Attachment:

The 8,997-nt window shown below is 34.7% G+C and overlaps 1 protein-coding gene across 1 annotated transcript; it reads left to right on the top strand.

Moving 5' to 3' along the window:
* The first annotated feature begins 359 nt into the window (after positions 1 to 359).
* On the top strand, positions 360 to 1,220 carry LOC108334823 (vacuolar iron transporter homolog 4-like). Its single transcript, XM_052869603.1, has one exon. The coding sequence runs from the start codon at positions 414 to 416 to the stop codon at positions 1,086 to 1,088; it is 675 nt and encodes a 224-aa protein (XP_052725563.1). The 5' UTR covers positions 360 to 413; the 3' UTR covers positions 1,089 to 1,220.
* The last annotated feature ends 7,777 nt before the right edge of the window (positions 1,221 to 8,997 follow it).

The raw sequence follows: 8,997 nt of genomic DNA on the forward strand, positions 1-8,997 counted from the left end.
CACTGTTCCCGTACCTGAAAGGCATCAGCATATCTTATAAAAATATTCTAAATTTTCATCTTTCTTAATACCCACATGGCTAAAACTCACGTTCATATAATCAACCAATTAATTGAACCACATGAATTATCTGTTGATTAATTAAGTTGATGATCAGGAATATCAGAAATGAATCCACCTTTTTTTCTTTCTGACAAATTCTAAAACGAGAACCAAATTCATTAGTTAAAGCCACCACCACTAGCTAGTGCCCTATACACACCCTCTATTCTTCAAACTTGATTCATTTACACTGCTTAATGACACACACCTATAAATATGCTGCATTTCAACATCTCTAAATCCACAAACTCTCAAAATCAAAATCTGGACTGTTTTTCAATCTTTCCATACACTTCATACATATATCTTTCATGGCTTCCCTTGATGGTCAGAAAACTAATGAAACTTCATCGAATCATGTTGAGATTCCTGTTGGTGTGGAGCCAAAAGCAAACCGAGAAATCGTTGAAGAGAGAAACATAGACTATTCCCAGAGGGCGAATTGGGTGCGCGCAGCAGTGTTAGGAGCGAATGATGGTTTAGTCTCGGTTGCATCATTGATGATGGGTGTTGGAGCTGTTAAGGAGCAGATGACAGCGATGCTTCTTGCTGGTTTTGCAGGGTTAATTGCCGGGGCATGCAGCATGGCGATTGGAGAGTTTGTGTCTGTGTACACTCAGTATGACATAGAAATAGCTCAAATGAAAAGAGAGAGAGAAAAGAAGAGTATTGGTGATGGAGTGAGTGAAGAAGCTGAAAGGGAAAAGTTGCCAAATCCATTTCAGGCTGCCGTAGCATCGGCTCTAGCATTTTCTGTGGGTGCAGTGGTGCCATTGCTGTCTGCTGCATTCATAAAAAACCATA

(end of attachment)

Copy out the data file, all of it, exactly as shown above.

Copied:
The 8,997-nt window shown below is 34.7% G+C and overlaps 1 protein-coding gene across 1 annotated transcript; it reads left to right on the top strand.

Moving 5' to 3' along the window:
* The first annotated feature begins 359 nt into the window (after positions 1 to 359).
* On the top strand, positions 360 to 1,220 carry LOC108334823 (vacuolar iron transporter homolog 4-like). Its single transcript, XM_052869603.1, has one exon. The coding sequence runs from the start codon at positions 414 to 416 to the stop codon at positions 1,086 to 1,088; it is 675 nt and encodes a 224-aa protein (XP_052725563.1). The 5' UTR covers positions 360 to 413; the 3' UTR covers positions 1,089 to 1,220.
* The last annotated feature ends 7,777 nt before the right edge of the window (positions 1,221 to 8,997 follow it).

The raw sequence follows: 8,997 nt of genomic DNA on the forward strand, positions 1-8,997 counted from the left end.
CACTGTTCCCGTACCTGAAAGGCATCAGCATATCTTATAAAAATATTCTAAATTTTCATCTTTCTTAATACCCACATGGCTAAAACTCACGTTCATATAATCAACCAATTAATTGAACCACATGAATTATCTGTTGATTAATTAAGTTGATGATCAGGAATATCAGAAATGAATCCACCTTTTTTTCTTTCTGACAAATTCTAAAACGAGAACCAAATTCATTAGTTAAAGCCACCACCACTAGCTAGTGCCCTATACACACCCTCTATTCTTCAAACTTGATTCATTTACACTGCTTAATGACACACACCTATAAATATGCTGCATTTCAACATCTCTAAATCCACAAACTCTCAAAATCAAAATCTGGACTGTTTTTCAATCTTTCCATACACTTCATACATATATCTTTCATGGCTTCCCTTGATGGTCAGAAAACTAATGAAACTTCATCGAATCATGTTGAGATTCCTGTTGGTGTGGAGCCAAAAGCAAACCGAGAAATCGTTGAAGAGAGAAACATAGACTATTCCCAGAGGGCGAATTGGGTGCGCGCAGCAGTGTTAGGAGCGAATGATGGTTTAGTCTCGGTTGCATCATTGATGATGGGTGTTGGAGCTGTTAAGGAGCAGATGACAGCGATGCTTCTTGCTGGTTTTGCAGGGTTAATTGCCGGGGCATGCAGCATGGCGATTGGAGAGTTTGTGTCTGTGTACACTCAGTATGACATAGAAATAGCTCAAATGAAAAGAGAGAGAGAAAAGAAGAGTATTGGTGATGGAGTGAGTGAAGAAGCTGAAAGGGAAAAGTTGCCAAATCCATTTCAGGCTGCCGTAGCATCGGCTCTAGCATTTTCTGTGGGTGCAGTGGTGCCATTGCTGTCTGCTGCATTCATAAAAAACCATA